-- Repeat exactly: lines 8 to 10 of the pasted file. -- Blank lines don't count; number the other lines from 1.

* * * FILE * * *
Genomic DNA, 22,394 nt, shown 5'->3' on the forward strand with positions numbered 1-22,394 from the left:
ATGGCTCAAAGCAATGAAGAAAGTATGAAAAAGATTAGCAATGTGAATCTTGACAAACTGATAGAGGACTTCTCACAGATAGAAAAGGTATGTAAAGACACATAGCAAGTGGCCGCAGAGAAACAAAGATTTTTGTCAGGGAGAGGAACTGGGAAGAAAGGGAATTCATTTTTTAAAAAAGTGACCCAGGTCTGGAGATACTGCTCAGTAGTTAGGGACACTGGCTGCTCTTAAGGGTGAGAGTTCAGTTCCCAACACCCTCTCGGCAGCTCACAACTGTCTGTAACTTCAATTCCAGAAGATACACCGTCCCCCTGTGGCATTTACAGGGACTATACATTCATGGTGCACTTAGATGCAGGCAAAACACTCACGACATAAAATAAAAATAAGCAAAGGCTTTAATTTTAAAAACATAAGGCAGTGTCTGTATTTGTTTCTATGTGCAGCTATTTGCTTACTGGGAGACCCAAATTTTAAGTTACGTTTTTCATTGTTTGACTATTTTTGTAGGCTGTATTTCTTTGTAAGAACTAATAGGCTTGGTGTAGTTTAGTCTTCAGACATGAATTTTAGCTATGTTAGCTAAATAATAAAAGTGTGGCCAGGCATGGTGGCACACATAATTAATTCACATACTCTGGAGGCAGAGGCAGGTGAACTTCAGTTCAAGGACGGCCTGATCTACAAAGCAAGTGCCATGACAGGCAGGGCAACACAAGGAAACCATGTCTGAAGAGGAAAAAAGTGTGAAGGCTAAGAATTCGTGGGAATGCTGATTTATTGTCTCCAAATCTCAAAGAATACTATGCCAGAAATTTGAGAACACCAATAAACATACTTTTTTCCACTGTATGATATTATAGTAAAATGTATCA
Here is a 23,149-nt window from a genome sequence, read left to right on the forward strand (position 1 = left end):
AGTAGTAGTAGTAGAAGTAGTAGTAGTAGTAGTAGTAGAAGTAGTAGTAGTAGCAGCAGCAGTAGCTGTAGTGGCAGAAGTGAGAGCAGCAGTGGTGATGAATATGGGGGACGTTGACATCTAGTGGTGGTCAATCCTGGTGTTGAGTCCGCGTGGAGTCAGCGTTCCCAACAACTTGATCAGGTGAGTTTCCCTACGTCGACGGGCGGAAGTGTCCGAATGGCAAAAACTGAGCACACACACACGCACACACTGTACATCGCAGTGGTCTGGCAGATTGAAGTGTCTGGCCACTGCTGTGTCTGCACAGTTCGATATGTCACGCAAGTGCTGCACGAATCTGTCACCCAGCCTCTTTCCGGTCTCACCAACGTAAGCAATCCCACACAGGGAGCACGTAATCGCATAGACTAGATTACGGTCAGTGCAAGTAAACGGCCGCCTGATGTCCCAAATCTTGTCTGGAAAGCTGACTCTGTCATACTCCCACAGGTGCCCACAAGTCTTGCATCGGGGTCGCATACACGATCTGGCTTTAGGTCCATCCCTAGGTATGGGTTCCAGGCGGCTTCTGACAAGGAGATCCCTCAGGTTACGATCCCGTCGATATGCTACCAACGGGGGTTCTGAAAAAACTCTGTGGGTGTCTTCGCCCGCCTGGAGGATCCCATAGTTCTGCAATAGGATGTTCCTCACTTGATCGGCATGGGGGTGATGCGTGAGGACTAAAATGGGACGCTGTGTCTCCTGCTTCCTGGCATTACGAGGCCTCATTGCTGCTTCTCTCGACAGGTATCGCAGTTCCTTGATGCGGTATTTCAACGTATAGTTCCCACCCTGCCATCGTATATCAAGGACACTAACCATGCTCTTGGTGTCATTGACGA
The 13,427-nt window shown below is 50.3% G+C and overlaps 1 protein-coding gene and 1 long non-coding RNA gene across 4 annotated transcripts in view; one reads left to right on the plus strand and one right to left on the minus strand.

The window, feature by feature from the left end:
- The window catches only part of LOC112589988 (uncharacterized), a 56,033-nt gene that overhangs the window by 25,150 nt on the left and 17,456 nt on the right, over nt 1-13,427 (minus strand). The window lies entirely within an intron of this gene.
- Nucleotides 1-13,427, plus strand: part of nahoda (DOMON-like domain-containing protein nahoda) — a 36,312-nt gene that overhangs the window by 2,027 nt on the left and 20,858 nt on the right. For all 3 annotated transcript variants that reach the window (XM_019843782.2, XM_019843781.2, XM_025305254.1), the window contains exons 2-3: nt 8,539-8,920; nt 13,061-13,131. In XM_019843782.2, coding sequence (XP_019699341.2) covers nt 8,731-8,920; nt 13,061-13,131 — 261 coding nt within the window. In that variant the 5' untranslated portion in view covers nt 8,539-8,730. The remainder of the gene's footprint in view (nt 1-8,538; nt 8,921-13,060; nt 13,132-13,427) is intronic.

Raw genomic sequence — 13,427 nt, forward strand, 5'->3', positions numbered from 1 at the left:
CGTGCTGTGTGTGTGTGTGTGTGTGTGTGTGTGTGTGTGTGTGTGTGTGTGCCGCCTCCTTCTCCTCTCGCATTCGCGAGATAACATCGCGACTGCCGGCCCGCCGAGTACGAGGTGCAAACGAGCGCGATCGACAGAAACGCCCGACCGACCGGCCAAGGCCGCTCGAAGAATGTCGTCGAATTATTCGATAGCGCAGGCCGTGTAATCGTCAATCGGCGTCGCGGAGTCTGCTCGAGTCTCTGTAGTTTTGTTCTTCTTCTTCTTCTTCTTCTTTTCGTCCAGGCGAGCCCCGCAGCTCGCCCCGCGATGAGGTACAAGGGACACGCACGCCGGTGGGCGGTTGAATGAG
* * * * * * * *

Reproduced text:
- Nucleotides 1-13,427, plus strand: part of nahoda (DOMON-like domain-containing protein nahoda) — a 36,312-nt gene that overhangs the window by 2,027 nt on the left and 20,858 nt on the right. For all 3 annotated transcript variants that reach the window (XM_019843782.2, XM_019843781.2, XM_025305254.1), the window contains exons 2-3: nt 8,539-8,920; nt 13,061-13,131. In XM_019843782.2, coding sequence (XP_019699341.2) covers nt 8,731-8,920; nt 13,061-13,131 — 261 coding nt within the window. In that variant the 5' untranslated portion in view covers nt 8,539-8,730. The remainder of the gene's footprint in view (nt 1-8,538; nt 8,921-13,060; nt 13,132-13,427) is intronic.

Raw genomic sequence — 13,427 nt, forward strand, 5'->3', positions numbered from 1 at the left:
CGTGCTGTGTGTGTGTGTGTGTGTGTGTGTGTGTGTGTGTGTGTGTGTGTGCCGCCTCCTTCTCCTCTCGCATTCGCGAGATAACATCGCGACTGCCGGCCCGCCGAGTACGAGGTGCAAACGAGCGCGATCGACAGAAACGCCCGACCGACCGGCCAAGGCCGCTCGAAGAATGTCGTCGAATTATTCGATAGCGCAGGCCGTGTAATCGTCAATCGGCGTCGCGGAGTCTGCTCGAGTCTCTGTAGTTTTGTTCTTCTTCTTCTTCTTCTTCTTTTCGTCCAGGCGAGCCCCGCAGCTCGCCCCGCGATGAGGTACAAGGGACACGCACGCCGGTGGGCGGTTGAATGAG